The annual 10X Investments’ Retirement Reality Report (RRR20), released last week, is one of the most significant surveys published in a long time. It is of specific importance to financial advisers who face the difficult task of having to convince clients to prepare for the inevitable.
Earlier this year, the Old Mutual Savings & Investment Monitor showed that a staggering 58% of South African households are facing high or overwhelming financial stress as the Covid-19 crisis knocks savings and raises debt levels. The just-released survey data also draws attention to the long running retirement saving crisis and helps to foster a better understanding of how existing vulnerabilities have been magnified by the global pandemic.
Like last year, just 6% of respondents in the new RRR20 felt comfortable with their retirement prospects, yet most seem to think their savings shortfalls will follow the novel coronavirus and, in the words on Donald Trump, “disappear … like a miracle”. It is therefore hoped that the RRR20 will broaden the discussion on the steps needed to improve the situation that continues to be downplayed by some and ignored by the majority.
What did the 2020 survey reveal about retirement planning?
|●||49% of people surveyed say they don’t have a retirement plan (2019: 46% /2018: 41%)|
|●||The number of South Africans who feel good or pretty good about their retirement plan remains very low at 30% (2019: 33% / 2018: 38%))|
|●||69% (2019: 67%/ 2018:62%) of people surveyed said they had no retirement plan at all, or just a vague idea.|
An alarming finding is that a large proportion of South Africans, almost 50%, believe they can set themselves up for a decent retirement in a relatively short time and believe it can be achieved by saving for 30 years or less.
Are those that do have a plan on track?
Although 75% (2019: 72%) were worried about whether they will have enough to live on after they retire or feel unsure about this, 67% of respondents said they expected to be able to preserve their standard of living in retirement. The inconsistency between these two figures indicates the widespread confusion about what is required to preserve one’s lifestyle in retirement.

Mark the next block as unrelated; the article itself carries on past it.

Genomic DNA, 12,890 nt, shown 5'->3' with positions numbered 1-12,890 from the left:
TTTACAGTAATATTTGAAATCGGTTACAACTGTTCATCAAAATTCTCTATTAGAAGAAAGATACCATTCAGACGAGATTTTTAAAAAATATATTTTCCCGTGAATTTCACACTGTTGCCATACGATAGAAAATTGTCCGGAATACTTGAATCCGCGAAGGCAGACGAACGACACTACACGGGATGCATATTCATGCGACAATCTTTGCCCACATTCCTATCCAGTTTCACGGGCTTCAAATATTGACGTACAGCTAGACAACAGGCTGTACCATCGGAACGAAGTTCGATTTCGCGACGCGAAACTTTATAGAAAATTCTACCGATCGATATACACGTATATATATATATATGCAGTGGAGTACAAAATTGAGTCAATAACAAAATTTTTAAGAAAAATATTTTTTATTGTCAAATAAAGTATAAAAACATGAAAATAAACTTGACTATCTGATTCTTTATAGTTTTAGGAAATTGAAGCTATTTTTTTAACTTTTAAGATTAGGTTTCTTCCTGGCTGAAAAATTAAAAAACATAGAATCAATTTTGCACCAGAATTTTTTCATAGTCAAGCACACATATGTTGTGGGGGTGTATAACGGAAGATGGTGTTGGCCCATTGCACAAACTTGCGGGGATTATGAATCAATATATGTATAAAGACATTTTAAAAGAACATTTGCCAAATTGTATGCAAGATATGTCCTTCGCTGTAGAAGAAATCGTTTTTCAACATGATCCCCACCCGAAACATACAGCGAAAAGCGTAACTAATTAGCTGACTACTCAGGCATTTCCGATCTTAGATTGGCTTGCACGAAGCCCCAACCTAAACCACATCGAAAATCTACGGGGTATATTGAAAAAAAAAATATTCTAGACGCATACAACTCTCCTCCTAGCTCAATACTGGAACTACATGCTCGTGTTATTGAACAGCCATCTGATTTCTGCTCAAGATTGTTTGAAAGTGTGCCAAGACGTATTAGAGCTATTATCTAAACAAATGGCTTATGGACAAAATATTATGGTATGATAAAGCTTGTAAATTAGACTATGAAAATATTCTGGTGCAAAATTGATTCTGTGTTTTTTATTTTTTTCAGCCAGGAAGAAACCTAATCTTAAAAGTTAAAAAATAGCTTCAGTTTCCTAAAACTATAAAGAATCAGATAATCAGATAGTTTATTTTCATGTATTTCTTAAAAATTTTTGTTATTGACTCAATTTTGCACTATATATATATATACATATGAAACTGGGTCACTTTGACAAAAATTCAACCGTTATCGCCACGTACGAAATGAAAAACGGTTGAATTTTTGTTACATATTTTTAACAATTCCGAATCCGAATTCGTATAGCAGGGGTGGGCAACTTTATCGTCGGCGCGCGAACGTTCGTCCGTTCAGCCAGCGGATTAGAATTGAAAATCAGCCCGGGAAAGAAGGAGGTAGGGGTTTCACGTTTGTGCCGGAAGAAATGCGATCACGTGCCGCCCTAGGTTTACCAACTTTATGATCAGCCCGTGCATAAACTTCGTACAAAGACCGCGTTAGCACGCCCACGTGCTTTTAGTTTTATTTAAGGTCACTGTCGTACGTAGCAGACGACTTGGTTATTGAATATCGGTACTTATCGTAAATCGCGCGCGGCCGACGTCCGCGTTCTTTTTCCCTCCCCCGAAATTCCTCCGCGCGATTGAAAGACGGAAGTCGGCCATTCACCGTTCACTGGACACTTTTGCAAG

Furthermore, most survey respondents (77%) believe they will have to generate some income after they retire and only 6% of respondents believe they are on track.
How are retirement experienced and seen by different age groups?
“One thing that these Retirement Reality Reports make more clear every year is that one of the biggest problems around retirement planning, or the lack of it, is unrealistic expectations,” according to the report. The research results suggest that retirement planning for most people is “a nebulous, even fantastical thing, a problem for another time”.
|●||Whereas some 40% of respondents under 35 believe that retiring below age 60 is achievable, only 9% of over 50s believe they can retire before age 60.|
|●||Amongst the younger group (between ages 25 and 49), on average, only 37% expect to work past the age of 64, among those 50 years and older, more than twice as many (69%) have wised up to their retirement reality and plan to retire at age 65 or older.|
“The lack of proper retirement savings is rooted in the widespread lack of retirement planning, which in turn manifests hubris and unrealistic expectations, financial ignorance and ill-discipline, and disengagement from the funding process” – states one of the conclusions of the report. This is where the role of the financial adviser cannot be over-emphasised.
The survey reveals a substantial number of opportunities for financial advisers. We will focus on some of these, including changing perceptions over time, the importance of retirement planning specifically for women, and the needs of those who have already retired. We will be covering these in more detail next week, but suggest you study this 19-page document to assist you in helping your clients help themselves.